The Hatchet, a beautiful thatched roof pub in Hampshire, with flowers on the front

The Hatchet Inn, Andover

THIS. PUB.! Seriously.

I mean, really. Look at it. I could just cry looking back at my photos – The Hatchet Inn is completely what English country pub dreams are made of.

It’s a gorgeous 13th century pub, kind of in the middle of nowhere (just like a good country pub should be!)

And then it has a kind of metal name, which I also appreciate.

I was already besotted when arrived, and then a little dog ran out to greet us. Alright, so he was a bit stand-offish at first… but we’d soon made firm friends throwing a ball a few times.

We then got chatting with the bartender, before enjoying a pint out in the sun-drenched front garden. So, this is pretty much as close to perfect as a pub gets in my eyes.

Highly recommend.

The beautiful thatched in Crown Inn.

The Crown Inn, Somborne

Rounding out our list of the oldest country pubs in Hampshire is the Crown Inn in Somborne.

Oh, look! It’s another thatched roof pub! Yes… It seems I have a “type”.

This pub dates from the 16th century, and has all the amazing charm you’d expect from such an old pub. There’s low ceilings, an open fireplace and a gorgeous garden if the weather is good.

The location of this pub is lovely, with a lot of walks around if you like to do some exercise before tucking into a pint and a meal. Or, you can just pull up a seat and enjoy what’s on offer!

Like all the best British pubs, there’s the usual calendar of pub events including a quiz & curry night on Tuesdays.

Other charming country pubs in Hampshire

Honestly, there are lots of charming country pubs in Hampshire – but these are some of my favourites. Whether it’s exteriors to make you swoon or interesting backstories, these are great places to eat, drink and be merry.

The Old Forge covered in trees and with seating out the front.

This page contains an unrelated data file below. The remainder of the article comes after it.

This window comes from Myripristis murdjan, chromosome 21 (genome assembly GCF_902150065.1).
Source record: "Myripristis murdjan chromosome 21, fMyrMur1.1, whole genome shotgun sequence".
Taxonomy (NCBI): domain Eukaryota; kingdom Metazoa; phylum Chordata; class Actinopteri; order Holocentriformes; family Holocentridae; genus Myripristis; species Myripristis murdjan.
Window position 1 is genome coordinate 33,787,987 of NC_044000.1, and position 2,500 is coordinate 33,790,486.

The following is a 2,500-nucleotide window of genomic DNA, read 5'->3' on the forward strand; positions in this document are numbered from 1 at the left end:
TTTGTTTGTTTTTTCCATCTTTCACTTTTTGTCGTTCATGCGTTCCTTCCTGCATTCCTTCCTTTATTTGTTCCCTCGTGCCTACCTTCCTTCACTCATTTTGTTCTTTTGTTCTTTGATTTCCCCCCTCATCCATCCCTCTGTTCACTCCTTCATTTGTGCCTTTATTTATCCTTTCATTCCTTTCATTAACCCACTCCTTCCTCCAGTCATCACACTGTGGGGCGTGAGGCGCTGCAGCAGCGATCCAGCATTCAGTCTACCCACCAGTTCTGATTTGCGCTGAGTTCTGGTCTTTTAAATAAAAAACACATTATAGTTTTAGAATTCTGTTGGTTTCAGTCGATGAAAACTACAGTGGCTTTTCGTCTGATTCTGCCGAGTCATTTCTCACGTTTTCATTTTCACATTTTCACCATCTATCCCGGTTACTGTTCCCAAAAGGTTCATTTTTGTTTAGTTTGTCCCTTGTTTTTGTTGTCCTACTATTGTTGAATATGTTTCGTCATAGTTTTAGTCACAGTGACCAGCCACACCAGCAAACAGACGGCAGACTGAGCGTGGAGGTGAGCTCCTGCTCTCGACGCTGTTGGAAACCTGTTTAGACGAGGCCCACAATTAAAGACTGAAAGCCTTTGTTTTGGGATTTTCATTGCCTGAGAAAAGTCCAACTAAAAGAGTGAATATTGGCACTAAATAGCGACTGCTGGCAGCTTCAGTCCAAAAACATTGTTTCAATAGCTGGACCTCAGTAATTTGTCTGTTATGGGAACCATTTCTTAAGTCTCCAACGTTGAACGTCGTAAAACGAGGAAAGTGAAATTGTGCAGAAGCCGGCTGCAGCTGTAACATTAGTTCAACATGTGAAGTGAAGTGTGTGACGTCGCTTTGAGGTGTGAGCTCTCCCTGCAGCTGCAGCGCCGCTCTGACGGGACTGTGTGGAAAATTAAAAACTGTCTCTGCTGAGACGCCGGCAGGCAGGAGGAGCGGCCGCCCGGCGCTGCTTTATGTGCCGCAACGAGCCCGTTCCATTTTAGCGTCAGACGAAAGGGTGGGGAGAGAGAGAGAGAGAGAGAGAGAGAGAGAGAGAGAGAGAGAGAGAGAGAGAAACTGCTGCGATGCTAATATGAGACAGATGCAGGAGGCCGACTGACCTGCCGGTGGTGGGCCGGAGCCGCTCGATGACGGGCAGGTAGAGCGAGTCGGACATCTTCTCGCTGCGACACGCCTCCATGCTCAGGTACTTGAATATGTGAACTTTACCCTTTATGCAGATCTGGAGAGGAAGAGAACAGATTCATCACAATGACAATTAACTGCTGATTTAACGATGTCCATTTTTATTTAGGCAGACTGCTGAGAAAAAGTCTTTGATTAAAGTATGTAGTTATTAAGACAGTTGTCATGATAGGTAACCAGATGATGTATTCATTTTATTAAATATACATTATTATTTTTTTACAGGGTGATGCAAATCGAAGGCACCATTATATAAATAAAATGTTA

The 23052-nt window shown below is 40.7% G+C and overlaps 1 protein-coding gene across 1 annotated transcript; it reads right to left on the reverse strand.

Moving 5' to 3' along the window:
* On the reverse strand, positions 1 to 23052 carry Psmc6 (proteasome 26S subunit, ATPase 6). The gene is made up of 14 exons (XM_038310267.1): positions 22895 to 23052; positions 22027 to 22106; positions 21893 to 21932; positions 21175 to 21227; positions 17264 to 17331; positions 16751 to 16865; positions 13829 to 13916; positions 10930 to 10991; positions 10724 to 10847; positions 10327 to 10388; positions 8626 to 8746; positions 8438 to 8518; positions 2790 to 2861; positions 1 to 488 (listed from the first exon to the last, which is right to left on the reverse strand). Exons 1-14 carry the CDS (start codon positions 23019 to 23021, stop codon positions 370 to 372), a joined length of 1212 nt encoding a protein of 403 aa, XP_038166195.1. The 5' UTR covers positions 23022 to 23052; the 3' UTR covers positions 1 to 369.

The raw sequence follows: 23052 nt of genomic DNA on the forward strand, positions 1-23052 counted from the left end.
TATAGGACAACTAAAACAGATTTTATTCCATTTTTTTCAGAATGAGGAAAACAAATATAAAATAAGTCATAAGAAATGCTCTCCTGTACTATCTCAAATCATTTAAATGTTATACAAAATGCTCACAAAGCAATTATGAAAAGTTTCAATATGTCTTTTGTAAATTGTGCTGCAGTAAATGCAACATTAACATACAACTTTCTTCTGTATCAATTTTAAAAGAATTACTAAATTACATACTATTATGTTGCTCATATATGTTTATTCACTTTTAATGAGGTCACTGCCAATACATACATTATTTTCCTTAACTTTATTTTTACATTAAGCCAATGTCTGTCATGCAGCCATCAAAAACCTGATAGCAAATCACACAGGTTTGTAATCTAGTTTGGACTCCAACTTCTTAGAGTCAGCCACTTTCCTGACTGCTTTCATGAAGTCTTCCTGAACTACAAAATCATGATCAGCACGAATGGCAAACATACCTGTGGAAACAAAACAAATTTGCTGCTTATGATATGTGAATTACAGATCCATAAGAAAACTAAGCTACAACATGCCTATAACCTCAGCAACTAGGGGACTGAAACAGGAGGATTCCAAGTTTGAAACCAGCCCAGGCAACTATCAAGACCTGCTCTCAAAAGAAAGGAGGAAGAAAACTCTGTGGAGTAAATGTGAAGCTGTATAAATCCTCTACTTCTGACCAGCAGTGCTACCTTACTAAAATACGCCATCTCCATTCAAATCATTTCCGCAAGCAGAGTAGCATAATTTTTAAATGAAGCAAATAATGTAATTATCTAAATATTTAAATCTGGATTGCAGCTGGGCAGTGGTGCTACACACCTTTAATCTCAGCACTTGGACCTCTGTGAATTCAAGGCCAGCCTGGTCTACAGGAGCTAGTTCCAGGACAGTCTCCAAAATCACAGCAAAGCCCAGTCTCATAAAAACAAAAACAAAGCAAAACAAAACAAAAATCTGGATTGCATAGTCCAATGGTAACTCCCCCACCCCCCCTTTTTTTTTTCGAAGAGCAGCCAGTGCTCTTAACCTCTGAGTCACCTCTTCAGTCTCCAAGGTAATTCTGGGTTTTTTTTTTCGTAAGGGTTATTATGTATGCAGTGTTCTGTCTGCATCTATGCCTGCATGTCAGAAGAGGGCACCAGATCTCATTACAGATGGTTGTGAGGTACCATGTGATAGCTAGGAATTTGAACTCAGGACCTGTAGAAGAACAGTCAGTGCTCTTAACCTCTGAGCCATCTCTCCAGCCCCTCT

The Old Forge, Otterbourne

A good backstory is essential to a great country pub in Hampshire, as far as I’m concerned. And I certainly love what’s on offer at the Old Forge in Otterbourne!

The building (as the name implies) was originally built in the 18th century as a blacksmiths. That’s pretty charming in itself, but I especially love that it was home to one of the first female blacksmiths in Hampshire.

Today, the pub is well-respected for its great food and drinks. Kind of surprisingly for a country pub, they can even put together a mean cocktail!

If you’re keeping things more responsible, there are some great walks that start and end at the pub. Hey, if you’re anything like me then the promise of a pint at the end certainly adds to a walk!

Although it’s tucked away in the cute village of Otterbourne, it’s also pretty close to Winchester if you’re looking for some more things to do in the area.

Sunset at the Hawkley Inn, a beautiful old pub.

The Hawkley Inn, Hawkley

The Hawkley Inn has a special place in my heart as it was one of the first “real country pubs” I visited in Hampshire. You should have heard me screeching at the sight of all those gorgeous pub dogs!

To me, the Hawkley Inn has all the necessary ingredients for a gorgeous country pub. It’s unpretentious and friendly, with slightly-claustrophobic decor (I say that with love).

Then there’s the big fire, which is perfect for those bitterly cold eves that England’s so famous for. Of course, if the sun is shining down then there’s also a pretty lovely beer garden as well.

Best of all, the Hawkley offers a great wine menu… including some local South Australian wines. That’s always a winner to me!

A drink at the Noah's Ark Inn in Lugarshall, England

The Noah’s Ark, Lurgashall

This is another one that’s near and dear to me since it was here I discovered the beauty of a beer garden in England. Fellow Aussies, don’t be fooled: summer does arrive in England, and it’s magic.

The Noah’s Ark is quite the local’s pub, situated in one of the cutest villages I’ve ever seen. Set around a huge village green (that is, of course, used as a cricket pitch), Lugarshall is seriously adorable.